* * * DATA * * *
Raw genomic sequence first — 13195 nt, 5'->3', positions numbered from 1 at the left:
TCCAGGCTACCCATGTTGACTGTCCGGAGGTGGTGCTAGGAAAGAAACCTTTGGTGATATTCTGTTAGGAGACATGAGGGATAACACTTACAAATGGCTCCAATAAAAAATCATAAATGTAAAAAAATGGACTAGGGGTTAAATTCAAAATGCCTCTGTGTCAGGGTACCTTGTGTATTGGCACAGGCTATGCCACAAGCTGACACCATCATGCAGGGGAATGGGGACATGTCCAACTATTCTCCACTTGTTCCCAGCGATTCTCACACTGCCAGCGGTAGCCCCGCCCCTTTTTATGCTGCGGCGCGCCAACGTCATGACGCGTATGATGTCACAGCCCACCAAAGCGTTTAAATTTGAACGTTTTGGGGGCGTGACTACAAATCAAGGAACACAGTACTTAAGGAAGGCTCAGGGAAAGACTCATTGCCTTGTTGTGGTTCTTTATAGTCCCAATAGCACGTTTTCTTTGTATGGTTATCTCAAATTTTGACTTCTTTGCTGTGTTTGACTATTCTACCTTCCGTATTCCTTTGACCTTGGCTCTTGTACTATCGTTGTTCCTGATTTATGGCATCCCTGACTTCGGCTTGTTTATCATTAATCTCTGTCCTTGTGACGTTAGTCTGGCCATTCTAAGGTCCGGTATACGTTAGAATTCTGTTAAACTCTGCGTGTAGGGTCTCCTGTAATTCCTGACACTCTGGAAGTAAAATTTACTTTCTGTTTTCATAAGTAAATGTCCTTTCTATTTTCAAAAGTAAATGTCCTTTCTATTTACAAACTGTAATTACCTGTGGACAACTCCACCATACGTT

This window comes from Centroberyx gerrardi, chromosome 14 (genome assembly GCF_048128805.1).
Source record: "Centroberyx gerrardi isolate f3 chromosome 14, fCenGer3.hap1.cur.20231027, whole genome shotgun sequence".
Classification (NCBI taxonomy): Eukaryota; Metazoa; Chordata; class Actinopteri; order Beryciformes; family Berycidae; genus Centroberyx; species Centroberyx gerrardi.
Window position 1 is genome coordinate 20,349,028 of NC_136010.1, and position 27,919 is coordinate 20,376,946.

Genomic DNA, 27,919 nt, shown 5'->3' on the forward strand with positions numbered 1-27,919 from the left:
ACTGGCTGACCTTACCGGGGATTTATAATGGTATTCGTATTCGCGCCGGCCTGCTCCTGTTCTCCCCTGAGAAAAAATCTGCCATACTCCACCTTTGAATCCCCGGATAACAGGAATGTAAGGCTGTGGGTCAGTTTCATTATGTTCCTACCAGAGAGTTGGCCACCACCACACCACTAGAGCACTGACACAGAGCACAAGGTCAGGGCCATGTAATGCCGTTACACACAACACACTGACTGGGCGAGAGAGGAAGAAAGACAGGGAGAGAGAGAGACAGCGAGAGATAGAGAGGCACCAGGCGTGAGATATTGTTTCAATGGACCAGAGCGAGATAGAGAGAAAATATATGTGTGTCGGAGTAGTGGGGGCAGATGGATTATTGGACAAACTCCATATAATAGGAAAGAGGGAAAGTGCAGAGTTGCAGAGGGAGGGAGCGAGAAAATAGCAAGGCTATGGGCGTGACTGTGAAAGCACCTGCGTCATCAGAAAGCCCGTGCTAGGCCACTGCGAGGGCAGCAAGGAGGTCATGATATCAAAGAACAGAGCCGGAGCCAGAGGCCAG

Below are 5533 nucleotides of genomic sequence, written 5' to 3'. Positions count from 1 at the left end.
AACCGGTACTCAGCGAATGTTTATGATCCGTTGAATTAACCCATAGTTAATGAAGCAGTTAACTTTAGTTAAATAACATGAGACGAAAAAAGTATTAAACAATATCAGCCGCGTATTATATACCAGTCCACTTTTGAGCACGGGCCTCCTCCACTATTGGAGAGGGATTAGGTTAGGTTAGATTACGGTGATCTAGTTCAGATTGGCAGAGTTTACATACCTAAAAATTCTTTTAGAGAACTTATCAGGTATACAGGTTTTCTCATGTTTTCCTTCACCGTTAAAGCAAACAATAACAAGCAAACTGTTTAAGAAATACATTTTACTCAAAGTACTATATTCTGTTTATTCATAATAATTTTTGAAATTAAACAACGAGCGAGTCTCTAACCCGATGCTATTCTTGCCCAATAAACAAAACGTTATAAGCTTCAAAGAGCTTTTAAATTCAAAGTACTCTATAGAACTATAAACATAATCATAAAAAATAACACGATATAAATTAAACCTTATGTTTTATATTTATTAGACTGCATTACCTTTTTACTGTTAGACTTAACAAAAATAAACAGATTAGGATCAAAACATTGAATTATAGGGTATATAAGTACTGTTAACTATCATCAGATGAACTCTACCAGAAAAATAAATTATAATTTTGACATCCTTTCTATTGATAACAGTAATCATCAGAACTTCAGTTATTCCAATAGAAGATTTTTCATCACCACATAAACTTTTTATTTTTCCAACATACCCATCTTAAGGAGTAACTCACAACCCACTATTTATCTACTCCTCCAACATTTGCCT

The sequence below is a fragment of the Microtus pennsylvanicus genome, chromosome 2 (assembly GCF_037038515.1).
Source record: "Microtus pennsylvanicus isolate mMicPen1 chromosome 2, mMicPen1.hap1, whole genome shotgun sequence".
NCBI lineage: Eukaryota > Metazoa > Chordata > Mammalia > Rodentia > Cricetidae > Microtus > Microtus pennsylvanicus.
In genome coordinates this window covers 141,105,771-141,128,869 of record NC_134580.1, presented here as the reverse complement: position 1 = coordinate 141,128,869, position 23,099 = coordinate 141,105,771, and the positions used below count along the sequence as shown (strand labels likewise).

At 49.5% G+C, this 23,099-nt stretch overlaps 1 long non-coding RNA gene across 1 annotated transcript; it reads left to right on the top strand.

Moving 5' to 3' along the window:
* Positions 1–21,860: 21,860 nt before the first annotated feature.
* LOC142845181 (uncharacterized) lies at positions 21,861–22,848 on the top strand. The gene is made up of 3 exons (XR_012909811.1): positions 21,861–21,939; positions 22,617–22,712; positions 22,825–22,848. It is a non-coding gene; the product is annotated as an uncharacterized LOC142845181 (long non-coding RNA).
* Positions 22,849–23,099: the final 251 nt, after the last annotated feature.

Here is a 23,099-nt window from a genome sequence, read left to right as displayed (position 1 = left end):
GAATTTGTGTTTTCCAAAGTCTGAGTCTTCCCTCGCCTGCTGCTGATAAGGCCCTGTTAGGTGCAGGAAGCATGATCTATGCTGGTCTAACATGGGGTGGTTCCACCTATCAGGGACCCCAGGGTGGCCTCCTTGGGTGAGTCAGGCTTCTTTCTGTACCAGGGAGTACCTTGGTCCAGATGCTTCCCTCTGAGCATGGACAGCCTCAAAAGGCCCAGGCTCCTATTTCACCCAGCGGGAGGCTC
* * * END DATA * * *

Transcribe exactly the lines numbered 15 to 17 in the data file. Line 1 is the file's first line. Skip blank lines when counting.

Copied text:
At 49.5% G+C, this 23,099-nt stretch overlaps 1 long non-coding RNA gene across 1 annotated transcript; it reads left to right on the top strand.

Moving 5' to 3' along the window:
* Positions 1–21,860: 21,860 nt before the first annotated feature.